U.S. markets closed
  • S&P Futures

    3,824.75
    -14.25 (-0.37%)
     
  • Dow Futures

    31,451.00
    -14.00 (-0.04%)
     
  • Nasdaq Futures

    12,523.00
    -140.75 (-1.11%)
     
  • Russell 2000 Futures

    2,186.20
    -3.50 (-0.16%)
     
  • Crude Oil

    67.32
    +1.23 (+1.86%)
     
  • Gold

    1,703.10
    +4.60 (+0.27%)
     
  • Silver

    25.66
    +0.37 (+1.46%)
     
  • EUR/USD

    1.1908
    -0.0017 (-0.14%)
     
  • 10-Yr Bond

    1.5540
    +0.0040 (+0.26%)
     
  • Vix

    24.66
    -3.91 (-13.69%)
     
  • GBP/USD

    1.3820
    -0.0008 (-0.06%)
     
  • USD/JPY

    108.3890
    +0.0070 (+0.01%)
     
  • BTC-USD

    50,428.82
    +819.48 (+1.65%)
     
  • CMC Crypto 200

    1,020.35
    +77.18 (+8.18%)
     
  • FTSE 100

    6,630.52
    -20.36 (-0.31%)
     
  • Nikkei 225

    28,738.88
    -125.44 (-0.43%)
     

What Is The Ownership Structure Like For Secoo Holding Limited (NASDAQ:SECO)?

  • Oops!
    Something went wrong.
    Please try again later.
Simply Wall St
·5 min read
  • Oops!
    Something went wrong.
    Please try again later.

Every investor in Secoo Holding Limited (NASDAQ:SECO) should be aware of the most powerful shareholder groups. Large companies usually have institutions as shareholders, and we usually see insiders owning shares in smaller companies. Companies that have been privatized tend to have low insider ownership.

Secoo Holding is a smaller company with a market capitalization of US$183m, so it may still be flying under the radar of many institutional investors. Taking a look at our data on the ownership groups (below), it seems that institutions own shares in the company. We can zoom in on the different ownership groups, to learn more about Secoo Holding.

See our latest analysis for Secoo Holding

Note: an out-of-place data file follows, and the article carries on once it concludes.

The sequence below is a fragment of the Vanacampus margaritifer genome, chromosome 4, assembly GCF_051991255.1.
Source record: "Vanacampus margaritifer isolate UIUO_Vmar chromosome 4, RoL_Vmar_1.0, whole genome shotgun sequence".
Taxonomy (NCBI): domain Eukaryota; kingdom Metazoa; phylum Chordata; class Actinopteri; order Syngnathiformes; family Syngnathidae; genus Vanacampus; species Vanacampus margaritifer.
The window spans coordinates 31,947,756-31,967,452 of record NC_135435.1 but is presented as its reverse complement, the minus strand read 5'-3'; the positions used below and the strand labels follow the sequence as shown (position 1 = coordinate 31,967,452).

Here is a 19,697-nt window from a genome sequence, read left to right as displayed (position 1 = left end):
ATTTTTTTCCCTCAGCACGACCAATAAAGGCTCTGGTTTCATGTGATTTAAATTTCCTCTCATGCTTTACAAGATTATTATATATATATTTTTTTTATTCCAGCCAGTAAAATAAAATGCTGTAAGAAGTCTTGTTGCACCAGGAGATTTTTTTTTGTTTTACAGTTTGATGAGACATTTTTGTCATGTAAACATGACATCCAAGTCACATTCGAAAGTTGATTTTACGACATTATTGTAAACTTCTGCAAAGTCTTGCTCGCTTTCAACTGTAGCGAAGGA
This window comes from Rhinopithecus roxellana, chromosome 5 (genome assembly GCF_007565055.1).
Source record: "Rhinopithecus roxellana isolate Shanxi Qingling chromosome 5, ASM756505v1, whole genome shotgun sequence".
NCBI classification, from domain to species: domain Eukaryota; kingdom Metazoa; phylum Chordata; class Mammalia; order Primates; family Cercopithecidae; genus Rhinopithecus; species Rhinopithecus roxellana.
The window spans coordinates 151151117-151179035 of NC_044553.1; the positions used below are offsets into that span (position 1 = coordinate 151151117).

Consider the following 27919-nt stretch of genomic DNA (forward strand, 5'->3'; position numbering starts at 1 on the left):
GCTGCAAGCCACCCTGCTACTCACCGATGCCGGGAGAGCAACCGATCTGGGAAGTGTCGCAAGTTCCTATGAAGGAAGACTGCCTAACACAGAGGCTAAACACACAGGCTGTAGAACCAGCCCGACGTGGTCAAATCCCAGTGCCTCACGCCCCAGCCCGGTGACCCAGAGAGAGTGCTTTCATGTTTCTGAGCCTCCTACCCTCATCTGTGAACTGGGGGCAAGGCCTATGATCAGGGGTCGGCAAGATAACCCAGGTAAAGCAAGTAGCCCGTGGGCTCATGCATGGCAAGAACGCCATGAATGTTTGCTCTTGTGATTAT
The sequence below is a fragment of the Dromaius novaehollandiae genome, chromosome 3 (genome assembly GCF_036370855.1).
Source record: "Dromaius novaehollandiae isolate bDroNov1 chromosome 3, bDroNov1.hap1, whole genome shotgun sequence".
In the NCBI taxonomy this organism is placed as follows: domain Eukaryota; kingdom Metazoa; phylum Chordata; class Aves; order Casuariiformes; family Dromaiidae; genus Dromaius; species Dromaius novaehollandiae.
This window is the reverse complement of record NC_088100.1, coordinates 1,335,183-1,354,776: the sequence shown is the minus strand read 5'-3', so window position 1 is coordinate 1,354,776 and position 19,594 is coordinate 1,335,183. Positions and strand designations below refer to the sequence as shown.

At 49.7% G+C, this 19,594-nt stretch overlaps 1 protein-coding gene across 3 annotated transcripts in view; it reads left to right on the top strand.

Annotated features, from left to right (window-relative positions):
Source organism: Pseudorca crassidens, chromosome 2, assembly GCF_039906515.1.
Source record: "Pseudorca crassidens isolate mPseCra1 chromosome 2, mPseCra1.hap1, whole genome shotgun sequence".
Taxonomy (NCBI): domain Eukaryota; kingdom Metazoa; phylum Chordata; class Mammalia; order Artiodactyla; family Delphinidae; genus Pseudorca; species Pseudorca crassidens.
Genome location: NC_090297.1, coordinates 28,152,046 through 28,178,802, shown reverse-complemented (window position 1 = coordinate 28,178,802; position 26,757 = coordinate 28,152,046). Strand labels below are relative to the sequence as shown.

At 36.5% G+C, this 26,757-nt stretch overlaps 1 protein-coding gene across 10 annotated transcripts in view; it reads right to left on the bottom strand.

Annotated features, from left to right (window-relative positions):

ownership-breakdown
ownership-breakdown

What Does The Institutional Ownership Tell Us About Secoo Holding?

Many institutions measure their performance against an index that approximates the local market. So they usually pay more attention to companies that are included in major indices.

Secoo Holding already has institutions on the share registry. Indeed, they own a respectable stake in the company. This suggests some credibility amongst professional investors. But we can't rely on that fact alone since institutions make bad investments sometimes, just like everyone does. It is not uncommon to see a big share price drop if two large institutional investors try to sell out of a stock at the same time. So it is worth checking the past earnings trajectory of Secoo Holding, (below). Of course, keep in mind that there are other factors to consider, too.

earnings-and-revenue-growth
earnings-and-revenue-growth

We note that hedge funds don't have a meaningful investment in Secoo Holding. The company's largest shareholder is Qudian Inc., with ownership of 29%. With 19% and 14% of the shares outstanding respectively, Siku Holding Limited and IDG Capital Partners are the second and third largest shareholders.

After doing some more digging, we found that the top 3 shareholders collectively control more than half of the company's shares, implying that they have considerable power to influence the company's decisions.

While it makes sense to study institutional ownership data for a company, it also makes sense to study analyst sentiments to know which way the wind is blowing. We're not picking up on any analyst coverage of the stock at the moment, so the company is unlikely to be widely held.